Nourishing Deviled Eggs

Deviled Eggs?  A Nourishing food?  After all, they contain some of the most processed foods in our kitchen.  Mayonnaise, sweet pickle relish and French’s mustard.  .

We had been making the transition to a Real Food diet for about a year before we realized that those same three condiments – mayonnaise, pickle relish and mustard – were all very healthy if made in a traditional manner.  Since these are three condiments that we try to keep around at all times, we now make deviled eggs just as easily using traditionally prepared condiments as we once did using processed ingredients.

Deviled eggs are the ideal appetizer for a homestead’s summer table. They are an easy way to utilize excess eggs.  When made with traditionally prepared ingredients they start off your meal with enzymes and fermented foods. Due to the fact that traditionally prepared condiments can vary widely in their flavor and moisture content, we no longer use a recipe.  🙂 But here is the basic method we use on our homestead, along with a few ideas for substitutions and easy transport.

We have always found old eggs much easier to peel than fresh eggs.  So when we start getting loads of eggs every spring, we don’t bother to rotate them.  The freshest eggs always go on the top of the stack, and we use them for most of our egg eating right away.  About once a week we’ll pull the cartons off the bottom of the stack and boil them.  We have found that the perfect length of time for our eggs to boil is 4-5 minutes, but our elevation is not very high.  At higher altitudes boiling works differently. We peel them right away, since the heat seems to help the shell come off easier.

Now compile your ingredients.  An understanding of the purpose for each ingredient will help you to tailor the egg filling to suit your personal preferences.

Mayonnaise: this adds moisture, texture and some flavor to the egg yolks. –

Pickle Relish (we prefer Sweet Relish, but use your favorite type.): this adds flavor and some moisture.  Depending on the type of relish you use, it could add only a little moisture or quite a bit of moisture.

Mustard: this adds flavor.  If you are using lacto-fermented mustard, please note that a litle goes a long way.

Sea Salt, Pepper, These are for flavor

Paprika and/or Parsley. These add a decorative effect when sprinkled onto the top, as well as flavor.

Slice the peeled, boiled eggs in half.  Carefully remove the yolks and place them into your mixing bowl. Add your mayonnaise, relish and mustard. Remember that you can always more, but it is difficult to remove an ingredient once it’s been added.  Mash everything together and give it a good stir, than taste it and see if you need more of anything.  Once you’re satisfied with the texture and flavor, add salt and pepper to taste. Stir and mash and stir until the filling is creamy, with no lumps of yolk left.  Carefully spoon the filling into the eggs (or pipe it from a pastry bag) and sprinkle paprika and/or parsley on top.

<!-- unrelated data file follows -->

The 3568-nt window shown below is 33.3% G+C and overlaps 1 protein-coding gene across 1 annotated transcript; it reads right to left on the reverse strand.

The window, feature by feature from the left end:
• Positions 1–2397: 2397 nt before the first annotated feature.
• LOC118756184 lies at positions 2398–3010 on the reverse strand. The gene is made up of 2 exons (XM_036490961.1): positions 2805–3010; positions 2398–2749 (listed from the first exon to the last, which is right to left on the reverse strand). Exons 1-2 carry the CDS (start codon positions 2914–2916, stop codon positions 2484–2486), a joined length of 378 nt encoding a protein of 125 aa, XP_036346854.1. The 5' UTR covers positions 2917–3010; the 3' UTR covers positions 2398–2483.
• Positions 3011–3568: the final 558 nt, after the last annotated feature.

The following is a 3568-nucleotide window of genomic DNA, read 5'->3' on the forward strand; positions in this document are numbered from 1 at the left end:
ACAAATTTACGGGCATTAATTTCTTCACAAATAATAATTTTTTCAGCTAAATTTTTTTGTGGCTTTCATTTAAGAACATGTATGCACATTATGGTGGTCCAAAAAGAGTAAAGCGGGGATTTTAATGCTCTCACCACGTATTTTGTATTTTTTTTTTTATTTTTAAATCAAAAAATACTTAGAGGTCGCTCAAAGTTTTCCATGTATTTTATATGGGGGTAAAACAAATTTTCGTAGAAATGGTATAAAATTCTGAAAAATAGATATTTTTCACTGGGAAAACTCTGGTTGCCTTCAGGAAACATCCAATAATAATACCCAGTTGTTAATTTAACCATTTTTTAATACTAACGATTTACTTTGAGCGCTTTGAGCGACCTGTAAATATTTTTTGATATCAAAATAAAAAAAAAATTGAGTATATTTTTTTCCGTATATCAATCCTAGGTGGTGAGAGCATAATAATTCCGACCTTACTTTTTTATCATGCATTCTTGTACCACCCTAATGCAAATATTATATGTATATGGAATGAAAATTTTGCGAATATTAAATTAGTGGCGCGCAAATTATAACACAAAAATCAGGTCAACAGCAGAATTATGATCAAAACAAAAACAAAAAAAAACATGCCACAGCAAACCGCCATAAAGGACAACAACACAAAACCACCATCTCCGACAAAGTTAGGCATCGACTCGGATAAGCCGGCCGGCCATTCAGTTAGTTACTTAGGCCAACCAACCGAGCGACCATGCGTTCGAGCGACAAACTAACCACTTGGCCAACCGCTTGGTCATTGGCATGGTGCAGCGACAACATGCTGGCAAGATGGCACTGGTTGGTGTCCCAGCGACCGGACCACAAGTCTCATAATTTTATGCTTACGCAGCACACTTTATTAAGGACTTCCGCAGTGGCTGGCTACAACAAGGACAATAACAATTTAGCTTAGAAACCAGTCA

There you have it. A healthy, simple appetizer.


Replace the mayonnaise with Sour Cream if I know that the eggs will be out of the refrigerator for a while.

Leave the mustard out if you don’t like the way it tastes.

Add small bacon bits, chives or grated onion for a different flavor.


When we are planning to take deviled eggs to a potluck or picnic, we mix them a little differently.  Instead of placing the yolks into a bowl, we place them into a baggie, and add the other ingredients directly into the baggie.  Rather than stirring, we mash the mixture together inside the bag.  When we arrive at our destination, we snip a corner off the baggie and use squeeze the filling straight into the eggs.  No fuss, no mess, no spilling on the way over.

If you feel these directions are not clear, or you have a favorite way to make deviled eggs, we’d love to hear about it!

This post has been linked up over at Simple Lives Thursday #99


2 thoughts on “Nourishing Deviled Eggs

  1. I’ve been trying to figure out the easiest way to get more cultured foods in our diet. I like your suggestion of culturing condiments. I planted a lot of Roma tomatoes this year with one thought being maybe I’d make catsup, so I could take it one step further and make cultured catsup.

    Have you tried the “shaking in the pan” method of peeling eggs? If you’re interested I posted Secret to Easiy Peeled Eggs


    • No, I have never tried that method, but I will now. 🙂 I never had trouble peeling store-bought eggs, but now that we have chickens I find it is much more difficult than before because the eggs are so fresh. I’ll have to try some of your tips and see what happens. I’ll let you know. 🙂


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